The best thing Guggenheim Baseball Management had going for it wasn’t Mark Walter’s deep pockets or Stan Kasten’s expertise running a sports franchise or “that community’s” love affair with Magic Johnson. It was the same thing any new owners would have had—they weren’t Frank McCourt.
Only, of course, for some reason Guggenheim paid McCourt a half-billion dollars more than the next known bid and still allowed him to keep a half interest in the 300 acres surrounding Dodger Stadium.
Kasten has repeatedly said Guggenheim would not reveal requested details of its agreement with McCourt because it’s no different from any other private business contract.
Which again screams—they just don’t get it!
The Dodgers are not just any other business in “that community,” but I would argue the premier, most beloved, most cherished institution in Los Angeles.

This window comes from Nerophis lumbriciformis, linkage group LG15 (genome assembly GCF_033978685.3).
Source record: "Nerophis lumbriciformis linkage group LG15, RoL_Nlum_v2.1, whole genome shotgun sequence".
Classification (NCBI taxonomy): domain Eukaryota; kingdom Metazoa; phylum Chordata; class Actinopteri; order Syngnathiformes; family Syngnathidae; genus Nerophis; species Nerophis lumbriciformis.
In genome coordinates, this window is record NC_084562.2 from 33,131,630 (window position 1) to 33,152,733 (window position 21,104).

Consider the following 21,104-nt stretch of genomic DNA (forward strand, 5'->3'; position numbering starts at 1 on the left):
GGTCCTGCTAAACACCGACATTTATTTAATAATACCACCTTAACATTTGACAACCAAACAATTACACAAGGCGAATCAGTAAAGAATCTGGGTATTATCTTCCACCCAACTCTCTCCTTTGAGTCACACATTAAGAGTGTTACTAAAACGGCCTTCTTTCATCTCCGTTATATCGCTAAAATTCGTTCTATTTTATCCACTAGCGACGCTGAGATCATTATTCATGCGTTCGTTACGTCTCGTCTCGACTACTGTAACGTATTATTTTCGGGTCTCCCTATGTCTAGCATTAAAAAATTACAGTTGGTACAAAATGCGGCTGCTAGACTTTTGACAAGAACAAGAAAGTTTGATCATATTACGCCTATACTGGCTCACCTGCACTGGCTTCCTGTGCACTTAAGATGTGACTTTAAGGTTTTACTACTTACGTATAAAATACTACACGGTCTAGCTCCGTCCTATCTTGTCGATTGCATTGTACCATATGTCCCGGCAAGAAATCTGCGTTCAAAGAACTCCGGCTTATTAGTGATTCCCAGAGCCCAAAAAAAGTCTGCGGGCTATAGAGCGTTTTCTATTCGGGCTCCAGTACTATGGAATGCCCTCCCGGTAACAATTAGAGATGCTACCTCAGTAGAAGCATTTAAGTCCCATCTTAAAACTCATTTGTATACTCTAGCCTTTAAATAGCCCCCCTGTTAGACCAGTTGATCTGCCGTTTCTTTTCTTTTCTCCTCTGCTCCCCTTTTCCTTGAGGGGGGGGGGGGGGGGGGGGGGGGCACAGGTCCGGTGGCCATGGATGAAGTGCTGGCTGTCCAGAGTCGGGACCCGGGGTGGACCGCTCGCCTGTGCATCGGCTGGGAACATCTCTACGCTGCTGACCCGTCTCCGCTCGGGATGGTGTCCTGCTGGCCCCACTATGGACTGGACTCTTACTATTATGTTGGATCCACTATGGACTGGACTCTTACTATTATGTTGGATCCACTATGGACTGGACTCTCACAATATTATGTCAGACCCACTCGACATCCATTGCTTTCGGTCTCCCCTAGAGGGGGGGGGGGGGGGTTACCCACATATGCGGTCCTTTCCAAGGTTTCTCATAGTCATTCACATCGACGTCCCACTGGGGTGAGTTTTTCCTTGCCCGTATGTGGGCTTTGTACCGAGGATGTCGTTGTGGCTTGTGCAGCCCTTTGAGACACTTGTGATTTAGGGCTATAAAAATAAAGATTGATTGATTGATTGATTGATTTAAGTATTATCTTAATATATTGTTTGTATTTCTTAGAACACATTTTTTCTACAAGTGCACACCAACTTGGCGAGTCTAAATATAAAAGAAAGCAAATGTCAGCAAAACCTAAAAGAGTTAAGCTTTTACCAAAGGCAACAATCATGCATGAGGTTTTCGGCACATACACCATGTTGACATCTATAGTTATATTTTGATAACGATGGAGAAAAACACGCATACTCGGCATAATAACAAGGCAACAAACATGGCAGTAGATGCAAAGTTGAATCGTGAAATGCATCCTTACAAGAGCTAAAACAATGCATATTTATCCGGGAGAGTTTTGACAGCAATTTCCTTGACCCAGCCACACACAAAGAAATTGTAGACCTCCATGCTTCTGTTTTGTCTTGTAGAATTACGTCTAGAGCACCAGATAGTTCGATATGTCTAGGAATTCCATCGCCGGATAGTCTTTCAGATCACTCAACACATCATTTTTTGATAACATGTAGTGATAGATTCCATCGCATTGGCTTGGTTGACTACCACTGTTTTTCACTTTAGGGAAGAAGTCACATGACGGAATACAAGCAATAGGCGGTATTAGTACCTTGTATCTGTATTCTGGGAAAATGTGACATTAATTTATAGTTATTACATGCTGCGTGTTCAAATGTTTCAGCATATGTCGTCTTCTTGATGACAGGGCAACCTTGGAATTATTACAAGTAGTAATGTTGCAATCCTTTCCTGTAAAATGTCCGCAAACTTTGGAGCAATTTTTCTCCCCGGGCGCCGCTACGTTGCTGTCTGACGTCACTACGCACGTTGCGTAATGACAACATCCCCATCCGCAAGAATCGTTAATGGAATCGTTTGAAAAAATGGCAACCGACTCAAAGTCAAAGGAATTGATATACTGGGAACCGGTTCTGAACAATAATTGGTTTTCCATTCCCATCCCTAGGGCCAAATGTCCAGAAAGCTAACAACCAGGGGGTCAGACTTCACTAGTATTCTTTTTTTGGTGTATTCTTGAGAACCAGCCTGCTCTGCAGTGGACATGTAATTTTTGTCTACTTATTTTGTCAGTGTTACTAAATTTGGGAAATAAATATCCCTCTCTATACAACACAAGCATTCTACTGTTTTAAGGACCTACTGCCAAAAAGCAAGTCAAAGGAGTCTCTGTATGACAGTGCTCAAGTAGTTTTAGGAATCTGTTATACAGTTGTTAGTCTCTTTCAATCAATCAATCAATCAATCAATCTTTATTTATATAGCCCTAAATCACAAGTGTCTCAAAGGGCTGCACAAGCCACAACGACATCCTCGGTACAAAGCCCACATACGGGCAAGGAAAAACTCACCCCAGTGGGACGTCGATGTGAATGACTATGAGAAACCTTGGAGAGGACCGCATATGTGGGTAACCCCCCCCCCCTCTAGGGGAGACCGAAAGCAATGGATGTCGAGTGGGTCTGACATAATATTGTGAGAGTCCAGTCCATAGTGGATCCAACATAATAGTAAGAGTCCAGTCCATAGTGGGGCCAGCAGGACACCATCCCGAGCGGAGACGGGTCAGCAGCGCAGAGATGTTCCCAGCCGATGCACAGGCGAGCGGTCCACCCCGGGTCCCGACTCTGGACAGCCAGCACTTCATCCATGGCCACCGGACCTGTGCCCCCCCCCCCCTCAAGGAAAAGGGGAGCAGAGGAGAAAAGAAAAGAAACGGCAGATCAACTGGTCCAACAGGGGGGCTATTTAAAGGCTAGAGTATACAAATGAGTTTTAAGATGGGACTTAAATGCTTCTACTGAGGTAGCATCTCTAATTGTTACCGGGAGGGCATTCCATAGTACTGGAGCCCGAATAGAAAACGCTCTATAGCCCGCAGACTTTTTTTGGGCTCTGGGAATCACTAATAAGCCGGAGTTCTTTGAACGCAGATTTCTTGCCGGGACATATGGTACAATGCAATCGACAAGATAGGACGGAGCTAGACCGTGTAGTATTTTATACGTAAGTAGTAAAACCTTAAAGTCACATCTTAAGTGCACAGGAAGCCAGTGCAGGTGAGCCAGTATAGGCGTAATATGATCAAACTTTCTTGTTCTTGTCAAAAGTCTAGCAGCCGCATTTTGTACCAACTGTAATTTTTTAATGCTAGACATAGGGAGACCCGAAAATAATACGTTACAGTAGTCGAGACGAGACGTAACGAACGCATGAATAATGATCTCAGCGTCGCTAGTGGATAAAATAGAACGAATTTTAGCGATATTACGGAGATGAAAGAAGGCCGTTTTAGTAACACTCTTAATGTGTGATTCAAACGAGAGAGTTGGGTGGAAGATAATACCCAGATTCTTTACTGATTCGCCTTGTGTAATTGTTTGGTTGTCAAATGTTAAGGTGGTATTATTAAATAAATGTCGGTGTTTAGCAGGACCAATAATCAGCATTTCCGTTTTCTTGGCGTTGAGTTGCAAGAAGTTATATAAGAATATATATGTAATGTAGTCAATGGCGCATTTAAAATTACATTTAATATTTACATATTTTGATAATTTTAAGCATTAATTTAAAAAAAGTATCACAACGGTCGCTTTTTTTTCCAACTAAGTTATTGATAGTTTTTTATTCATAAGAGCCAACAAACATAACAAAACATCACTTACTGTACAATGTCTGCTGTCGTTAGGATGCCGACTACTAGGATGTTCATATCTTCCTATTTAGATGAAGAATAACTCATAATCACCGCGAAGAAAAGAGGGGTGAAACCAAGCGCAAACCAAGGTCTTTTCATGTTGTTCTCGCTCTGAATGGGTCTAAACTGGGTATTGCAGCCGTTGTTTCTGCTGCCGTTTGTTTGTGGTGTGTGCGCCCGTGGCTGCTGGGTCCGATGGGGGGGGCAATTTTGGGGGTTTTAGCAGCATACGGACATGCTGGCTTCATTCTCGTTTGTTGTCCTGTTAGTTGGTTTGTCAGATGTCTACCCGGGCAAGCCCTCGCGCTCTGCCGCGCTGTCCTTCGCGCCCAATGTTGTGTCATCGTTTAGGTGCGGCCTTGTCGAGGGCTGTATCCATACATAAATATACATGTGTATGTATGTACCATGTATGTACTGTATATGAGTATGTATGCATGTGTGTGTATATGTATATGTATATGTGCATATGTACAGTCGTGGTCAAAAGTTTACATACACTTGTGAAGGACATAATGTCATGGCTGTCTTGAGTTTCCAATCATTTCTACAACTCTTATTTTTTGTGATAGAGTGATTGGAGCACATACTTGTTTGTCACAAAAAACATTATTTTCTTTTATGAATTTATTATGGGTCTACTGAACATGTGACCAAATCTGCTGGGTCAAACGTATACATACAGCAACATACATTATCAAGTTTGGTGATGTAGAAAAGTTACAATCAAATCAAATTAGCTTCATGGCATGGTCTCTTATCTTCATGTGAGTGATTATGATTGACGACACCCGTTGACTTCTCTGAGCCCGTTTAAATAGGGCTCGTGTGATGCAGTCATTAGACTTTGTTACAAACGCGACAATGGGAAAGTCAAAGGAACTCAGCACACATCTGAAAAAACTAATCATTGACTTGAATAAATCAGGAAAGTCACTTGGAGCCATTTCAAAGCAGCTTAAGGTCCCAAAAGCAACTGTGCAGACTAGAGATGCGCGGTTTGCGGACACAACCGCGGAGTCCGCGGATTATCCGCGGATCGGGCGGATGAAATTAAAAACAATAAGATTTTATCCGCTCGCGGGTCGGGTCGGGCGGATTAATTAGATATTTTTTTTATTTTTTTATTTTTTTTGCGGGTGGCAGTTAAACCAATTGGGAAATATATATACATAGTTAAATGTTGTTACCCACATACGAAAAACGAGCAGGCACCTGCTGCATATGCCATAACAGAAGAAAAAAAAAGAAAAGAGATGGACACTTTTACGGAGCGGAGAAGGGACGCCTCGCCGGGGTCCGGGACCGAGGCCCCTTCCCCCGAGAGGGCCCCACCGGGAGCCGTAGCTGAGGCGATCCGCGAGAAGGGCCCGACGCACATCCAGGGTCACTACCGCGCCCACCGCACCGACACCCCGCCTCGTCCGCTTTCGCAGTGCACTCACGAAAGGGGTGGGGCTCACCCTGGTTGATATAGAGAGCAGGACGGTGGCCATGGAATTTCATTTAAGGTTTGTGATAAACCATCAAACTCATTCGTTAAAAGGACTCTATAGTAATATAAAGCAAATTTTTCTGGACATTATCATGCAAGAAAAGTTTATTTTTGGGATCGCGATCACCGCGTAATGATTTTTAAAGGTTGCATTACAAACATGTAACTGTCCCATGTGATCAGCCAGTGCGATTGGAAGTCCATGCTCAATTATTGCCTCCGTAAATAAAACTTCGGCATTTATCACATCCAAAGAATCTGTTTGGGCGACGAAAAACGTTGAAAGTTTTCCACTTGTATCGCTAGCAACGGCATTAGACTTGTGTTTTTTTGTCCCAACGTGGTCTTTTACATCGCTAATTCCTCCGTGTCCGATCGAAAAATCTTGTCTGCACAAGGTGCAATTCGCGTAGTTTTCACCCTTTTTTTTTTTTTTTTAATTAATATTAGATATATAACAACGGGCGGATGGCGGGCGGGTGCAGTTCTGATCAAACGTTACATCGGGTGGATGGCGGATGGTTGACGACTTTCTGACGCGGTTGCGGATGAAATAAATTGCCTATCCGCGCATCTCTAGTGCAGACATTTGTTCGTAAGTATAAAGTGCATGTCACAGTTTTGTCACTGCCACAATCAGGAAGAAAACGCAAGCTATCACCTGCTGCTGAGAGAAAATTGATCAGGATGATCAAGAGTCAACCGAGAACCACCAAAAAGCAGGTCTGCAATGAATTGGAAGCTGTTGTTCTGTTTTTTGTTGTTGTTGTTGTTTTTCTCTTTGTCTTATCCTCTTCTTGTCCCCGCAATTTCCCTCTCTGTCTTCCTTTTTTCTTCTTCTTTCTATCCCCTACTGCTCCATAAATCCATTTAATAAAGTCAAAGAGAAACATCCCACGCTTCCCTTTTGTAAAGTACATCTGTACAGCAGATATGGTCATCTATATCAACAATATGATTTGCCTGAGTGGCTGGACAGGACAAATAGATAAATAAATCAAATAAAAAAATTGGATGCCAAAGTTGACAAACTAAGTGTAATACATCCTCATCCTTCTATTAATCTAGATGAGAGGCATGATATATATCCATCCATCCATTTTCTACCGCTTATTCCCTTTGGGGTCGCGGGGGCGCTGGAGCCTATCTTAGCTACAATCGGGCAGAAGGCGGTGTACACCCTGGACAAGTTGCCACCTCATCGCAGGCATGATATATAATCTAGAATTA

And right now its fans are bitter and angry over the way McCourt dragged their prize into bankruptcy. They are a lover who has been burned, and now hesitant to begin a new relationship.
They want to trust again, but remain in pain and are going to be extra cautious before moving forward. So they want answers to really reasonable questions. It shouldn’t be that hard. It’s the simple, respectful thing to do.
But the new owners are off to an awful start. They act like they’re hiding something, and all that’s going to do is make people nervous and suspicious.
Posted: May 15, 2012 at 10:14 PM | 3 comment(s)
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